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CONCUSSIONS : Q & A with Dr. Sam Arredondo

September 3, 2021

photo credit - David Butler II / USA TODAY Sports


Football has officially started! The smell of clean cut grass, BBQ, fall weather right around the corner, and an uptick in concussions? Maybe, maybe not. Today we have a special guest to educate us on signs/symptoms of concussions, how to treat concussions, and if head-to-head contact is the only way to incur a concussion.

Sam Arredondo has been in the Athletic Training field for 6 years now. He's worked with football for Louisiana Tech and Washington State University. He went on to receive is Doctorate in Athletic Training in 2021 and now works full-time for the Military. With Sam being in college athletics and now helping treat soldiers in the military, he's helped diagnose and treat concussions with many individuals. 


Introduce yourself to the people! 

Sam Arredondo: My name is Dr. Sam Arredondo and I am currently an athletic trainer for the United States Marine Corps working within an air wing to support Marine pilots and mechanics, as well as Navy Sailors working within a specific aircraft group. Previously I was an athletic trainer working within Division I college football including Louisiana Tech football in the 2017 season, where I met Chase. I have a doctorate in athletic training extensive experience diagnosing and treating concussions.


What are some signs and symptoms of a concussion?

SA: Immediate signs and symptoms of a concussion can include headache, dizziness, ringing in the ears (tinnitus), nausea, vomiting, fatigue, blurry vision, feeling like you’re in a fog, amnesia surrounding the event, loss of consciousness, slowed responses and loss of balance.  Some symptoms following the event may include issues with concentration, irritability, sensitivity to light and noise, sleep disturbances, and emotional responses such as anxiety and depression.

Most importantly is that not all concussions will present the same. They are different from person-to-person and even can differ each time a person may get a concussion. Understandings all the possible signs and symptoms including their causes is important in how concussions are diagnosed and treated. Most important is recognizing that concussions do not always come from head-to-head blows seen in sports like football. They often come as a result of colliding with the ground when falling or with pieces of equipment.


What can you expect in the days/weeks to come after a concussion?

SA: It is always tough to give an exact expectation and timeline following a concussion because there is no simple answer to that. Some people may feel noticeably better within a few day and return within a few weeks, while others may deal with symptoms for several weeks following injury. The number of concussions someone has had may also have an impact on how long it takes for their symptoms to subside. Providing individual support to those with concussions often yields the best results. Getting the proper amount of rest, hydration, and nutrition to allow for recovery is the best thing you can control to return to your activities. And do not return to activity without becoming symptom-free and following a guided return-to-activity protocol guided by a training physician, physical therapist, or athletic trainer.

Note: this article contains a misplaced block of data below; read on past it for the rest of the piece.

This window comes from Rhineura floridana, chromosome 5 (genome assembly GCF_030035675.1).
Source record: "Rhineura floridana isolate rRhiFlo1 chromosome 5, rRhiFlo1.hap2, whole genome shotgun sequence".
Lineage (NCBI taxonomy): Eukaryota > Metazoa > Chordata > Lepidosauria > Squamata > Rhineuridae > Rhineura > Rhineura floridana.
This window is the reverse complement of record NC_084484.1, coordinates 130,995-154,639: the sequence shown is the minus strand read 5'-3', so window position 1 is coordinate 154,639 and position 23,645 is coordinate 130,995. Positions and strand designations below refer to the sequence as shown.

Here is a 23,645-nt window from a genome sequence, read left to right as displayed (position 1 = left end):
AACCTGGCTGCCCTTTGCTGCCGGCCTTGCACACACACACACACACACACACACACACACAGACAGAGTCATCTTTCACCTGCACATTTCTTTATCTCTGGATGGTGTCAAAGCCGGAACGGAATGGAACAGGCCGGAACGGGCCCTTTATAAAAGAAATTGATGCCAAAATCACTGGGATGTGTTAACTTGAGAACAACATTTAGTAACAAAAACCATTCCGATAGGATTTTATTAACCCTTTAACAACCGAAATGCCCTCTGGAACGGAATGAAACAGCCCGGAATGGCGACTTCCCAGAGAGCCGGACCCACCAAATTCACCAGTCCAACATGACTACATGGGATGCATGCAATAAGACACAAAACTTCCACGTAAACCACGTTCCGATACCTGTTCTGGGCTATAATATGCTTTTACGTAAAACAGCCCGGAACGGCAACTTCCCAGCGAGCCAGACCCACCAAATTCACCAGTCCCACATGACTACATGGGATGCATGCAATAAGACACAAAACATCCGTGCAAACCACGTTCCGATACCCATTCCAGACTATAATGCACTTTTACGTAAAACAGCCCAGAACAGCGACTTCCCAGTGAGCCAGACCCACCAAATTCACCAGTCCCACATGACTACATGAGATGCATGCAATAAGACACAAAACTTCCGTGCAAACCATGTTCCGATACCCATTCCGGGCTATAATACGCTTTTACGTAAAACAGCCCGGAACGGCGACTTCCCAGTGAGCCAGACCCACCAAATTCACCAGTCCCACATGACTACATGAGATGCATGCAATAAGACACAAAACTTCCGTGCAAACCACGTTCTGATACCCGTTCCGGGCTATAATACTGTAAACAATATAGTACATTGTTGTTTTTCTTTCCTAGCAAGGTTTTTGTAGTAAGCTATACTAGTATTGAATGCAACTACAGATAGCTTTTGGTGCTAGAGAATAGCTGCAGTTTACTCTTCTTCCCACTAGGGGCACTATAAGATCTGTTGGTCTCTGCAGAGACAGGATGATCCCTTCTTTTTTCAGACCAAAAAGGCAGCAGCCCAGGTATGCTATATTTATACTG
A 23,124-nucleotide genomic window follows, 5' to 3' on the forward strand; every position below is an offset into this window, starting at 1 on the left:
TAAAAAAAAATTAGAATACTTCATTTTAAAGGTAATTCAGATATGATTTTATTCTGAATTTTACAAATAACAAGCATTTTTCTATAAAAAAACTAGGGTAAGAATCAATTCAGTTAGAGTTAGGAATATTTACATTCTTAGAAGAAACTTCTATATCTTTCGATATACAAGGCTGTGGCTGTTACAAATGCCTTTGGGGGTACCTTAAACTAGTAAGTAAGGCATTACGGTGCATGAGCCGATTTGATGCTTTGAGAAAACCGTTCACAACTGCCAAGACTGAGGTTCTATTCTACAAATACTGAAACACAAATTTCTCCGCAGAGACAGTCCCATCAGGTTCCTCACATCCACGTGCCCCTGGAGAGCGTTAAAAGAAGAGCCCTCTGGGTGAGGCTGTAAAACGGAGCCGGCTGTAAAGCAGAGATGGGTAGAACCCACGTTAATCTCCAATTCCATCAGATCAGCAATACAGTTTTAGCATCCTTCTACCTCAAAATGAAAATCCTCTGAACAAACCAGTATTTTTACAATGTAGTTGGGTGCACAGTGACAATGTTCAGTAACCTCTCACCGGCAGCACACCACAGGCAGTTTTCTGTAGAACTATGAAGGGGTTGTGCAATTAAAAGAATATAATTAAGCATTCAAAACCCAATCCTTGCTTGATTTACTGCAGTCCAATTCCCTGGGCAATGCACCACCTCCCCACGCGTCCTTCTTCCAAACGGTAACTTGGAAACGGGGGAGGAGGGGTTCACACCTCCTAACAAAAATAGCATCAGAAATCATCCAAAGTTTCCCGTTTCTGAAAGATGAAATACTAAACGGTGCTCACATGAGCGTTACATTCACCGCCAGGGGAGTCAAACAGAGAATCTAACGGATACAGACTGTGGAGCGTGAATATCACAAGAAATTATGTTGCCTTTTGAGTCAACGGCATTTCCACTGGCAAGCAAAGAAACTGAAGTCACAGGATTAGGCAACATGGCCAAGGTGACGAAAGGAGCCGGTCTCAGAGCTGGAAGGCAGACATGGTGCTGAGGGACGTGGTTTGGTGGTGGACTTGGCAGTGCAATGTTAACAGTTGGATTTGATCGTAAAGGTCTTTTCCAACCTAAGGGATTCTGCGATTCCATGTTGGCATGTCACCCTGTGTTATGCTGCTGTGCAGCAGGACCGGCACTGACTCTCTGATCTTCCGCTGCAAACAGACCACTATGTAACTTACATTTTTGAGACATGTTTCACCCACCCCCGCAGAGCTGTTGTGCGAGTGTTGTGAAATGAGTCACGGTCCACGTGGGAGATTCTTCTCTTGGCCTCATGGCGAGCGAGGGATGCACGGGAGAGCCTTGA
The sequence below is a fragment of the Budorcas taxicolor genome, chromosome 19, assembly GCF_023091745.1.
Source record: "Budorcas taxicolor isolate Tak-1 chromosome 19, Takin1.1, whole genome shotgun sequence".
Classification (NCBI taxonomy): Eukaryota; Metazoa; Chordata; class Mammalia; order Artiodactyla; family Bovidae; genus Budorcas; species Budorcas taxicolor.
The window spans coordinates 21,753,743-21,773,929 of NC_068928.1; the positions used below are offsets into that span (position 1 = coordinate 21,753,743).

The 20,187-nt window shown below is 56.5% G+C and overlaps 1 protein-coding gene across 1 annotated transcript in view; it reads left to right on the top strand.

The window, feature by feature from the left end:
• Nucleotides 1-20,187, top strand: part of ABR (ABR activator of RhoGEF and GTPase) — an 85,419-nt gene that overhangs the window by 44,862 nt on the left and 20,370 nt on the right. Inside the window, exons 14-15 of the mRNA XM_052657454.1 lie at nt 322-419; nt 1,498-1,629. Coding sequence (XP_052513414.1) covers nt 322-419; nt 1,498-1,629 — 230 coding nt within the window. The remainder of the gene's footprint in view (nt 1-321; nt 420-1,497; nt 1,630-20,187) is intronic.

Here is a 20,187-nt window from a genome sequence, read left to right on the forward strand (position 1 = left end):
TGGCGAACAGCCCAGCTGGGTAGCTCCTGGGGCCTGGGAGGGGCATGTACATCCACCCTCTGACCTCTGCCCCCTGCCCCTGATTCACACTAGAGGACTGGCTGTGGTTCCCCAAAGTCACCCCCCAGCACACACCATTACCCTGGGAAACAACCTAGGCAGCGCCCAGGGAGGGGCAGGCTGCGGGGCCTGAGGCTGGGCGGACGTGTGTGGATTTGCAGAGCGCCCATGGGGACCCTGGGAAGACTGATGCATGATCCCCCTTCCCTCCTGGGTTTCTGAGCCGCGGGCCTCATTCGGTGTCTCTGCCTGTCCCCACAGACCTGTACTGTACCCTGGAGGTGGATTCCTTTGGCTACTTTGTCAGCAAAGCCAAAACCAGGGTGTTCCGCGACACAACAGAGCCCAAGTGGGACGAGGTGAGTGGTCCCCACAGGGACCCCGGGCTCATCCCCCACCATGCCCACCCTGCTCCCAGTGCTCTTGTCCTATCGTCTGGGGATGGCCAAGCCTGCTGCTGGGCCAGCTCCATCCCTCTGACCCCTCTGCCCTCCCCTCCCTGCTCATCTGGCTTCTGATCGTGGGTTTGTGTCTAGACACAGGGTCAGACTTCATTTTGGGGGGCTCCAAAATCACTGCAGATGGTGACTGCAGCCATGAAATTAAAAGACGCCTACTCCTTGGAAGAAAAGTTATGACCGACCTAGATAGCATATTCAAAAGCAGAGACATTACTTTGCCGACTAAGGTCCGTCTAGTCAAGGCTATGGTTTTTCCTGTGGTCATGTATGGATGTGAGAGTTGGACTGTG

How do you treat a concussion?

SA: Gone are the days of keeping those with concussions in a dark room and away from electronics and things that increase their symptoms when being treating by a healthcare professional. Concussions can be grouped together by symptoms called “subtypes.” A trained healthcare professional will be able to identify what subtype(s) an individual may fall under and create a treatment plan to address post-concussion deficiencies. Much like rehabilitating an injury, we need to work to strengthen the areas that may be weakened. This often times includes a graded-exercise protocol including walking, biking, and running to allow for a slight increase in symptoms but in a controlled environment under the guidance of someone trained to assist. Oftentimes we can include rehab through eye-tracking and exercises including motion through space called “proprioception.” We can also include some balance training and memory training through specific activities. Those who may be experiences sleep disturbances and emotional distress can also speak to their physician about proper referral to support that area of recovery as well. Needless to say, there’s much more to it than just simply letting someone be alone in a dark room all day!


Are there preventative measures that can be taken to reduce your risk of a concussion?

SA: Concussions can often be prevented through mitigating the opportunity for contact with the head including reducing contact days in sport and other physical activity. There is some support to say that vision training, neck strengthening, and reaction time training can have an impact on mitigating the risk of concussion, however reducing the opportunity for concussions to occur is most important. Recently at other universities, football coaches have begun to implement individual tackling drills with a pop-up to prevent head-to-head contact between players.

There overall is no hard-and-fast rules to truly “preventing” concussions. But trained healthcare professionals can help and improving your individual ability to recognize a concussion is most beneficial in helping someone!


Thank you Dr. Sam! Great information on how to spot a concussion and what to do after you've been diagnosed with a concussion. Please don't hesitate to reach out to us at LOTS if you or a loved one have been suffering from conussion-like symptoms. 


Chase Patterson PT, DPT (9/3/21)